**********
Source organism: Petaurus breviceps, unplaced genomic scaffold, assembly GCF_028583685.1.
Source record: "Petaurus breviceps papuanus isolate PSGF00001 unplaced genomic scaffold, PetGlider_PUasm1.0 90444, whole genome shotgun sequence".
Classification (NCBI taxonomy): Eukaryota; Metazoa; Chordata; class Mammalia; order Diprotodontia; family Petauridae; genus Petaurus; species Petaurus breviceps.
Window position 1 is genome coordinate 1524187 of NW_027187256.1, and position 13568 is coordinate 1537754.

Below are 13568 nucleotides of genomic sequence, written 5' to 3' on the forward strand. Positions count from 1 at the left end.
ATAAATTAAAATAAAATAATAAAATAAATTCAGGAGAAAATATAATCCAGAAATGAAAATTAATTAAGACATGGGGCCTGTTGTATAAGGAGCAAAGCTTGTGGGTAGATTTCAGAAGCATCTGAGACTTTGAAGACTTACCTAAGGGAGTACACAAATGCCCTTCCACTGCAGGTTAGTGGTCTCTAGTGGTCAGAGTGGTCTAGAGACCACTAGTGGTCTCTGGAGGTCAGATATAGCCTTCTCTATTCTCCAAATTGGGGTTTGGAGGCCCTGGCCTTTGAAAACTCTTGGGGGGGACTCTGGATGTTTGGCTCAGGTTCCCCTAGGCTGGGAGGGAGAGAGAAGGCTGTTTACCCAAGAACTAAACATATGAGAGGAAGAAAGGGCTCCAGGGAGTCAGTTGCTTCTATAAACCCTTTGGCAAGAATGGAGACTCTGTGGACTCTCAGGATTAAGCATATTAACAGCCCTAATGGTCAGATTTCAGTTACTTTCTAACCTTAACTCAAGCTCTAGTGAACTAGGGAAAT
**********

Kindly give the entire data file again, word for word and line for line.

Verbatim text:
Source organism: Petaurus breviceps, unplaced genomic scaffold, assembly GCF_028583685.1.
Source record: "Petaurus breviceps papuanus isolate PSGF00001 unplaced genomic scaffold, PetGlider_PUasm1.0 90444, whole genome shotgun sequence".
Classification (NCBI taxonomy): Eukaryota; Metazoa; Chordata; class Mammalia; order Diprotodontia; family Petauridae; genus Petaurus; species Petaurus breviceps.
Window position 1 is genome coordinate 1524187 of NW_027187256.1, and position 13568 is coordinate 1537754.

Below are 13568 nucleotides of genomic sequence, written 5' to 3' on the forward strand. Positions count from 1 at the left end.
ATAAATTAAAATAAAATAATAAAATAAATTCAGGAGAAAATATAATCCAGAAATGAAAATTAATTAAGACATGGGGCCTGTTGTATAAGGAGCAAAGCTTGTGGGTAGATTTCAGAAGCATCTGAGACTTTGAAGACTTACCTAAGGGAGTACACAAATGCCCTTCCACTGCAGGTTAGTGGTCTCTAGTGGTCAGAGTGGTCTAGAGACCACTAGTGGTCTCTGGAGGTCAGATATAGCCTTCTCTATTCTCCAAATTGGGGTTTGGAGGCCCTGGCCTTTGAAAACTCTTGGGGGGGACTCTGGATGTTTGGCTCAGGTTCCCCTAGGCTGGGAGGGAGAGAGAAGGCTGTTTACCCAAGAACTAAACATATGAGAGGAAGAAAGGGCTCCAGGGAGTCAGTTGCTTCTATAAACCCTTTGGCAAGAATGGAGACTCTGTGGACTCTCAGGATTAAGCATATTAACAGCCCTAATGGTCAGATTTCAGTTACTTTCTAACCTTAACTCAAGCTCTAGTGAACTAGGGAAAT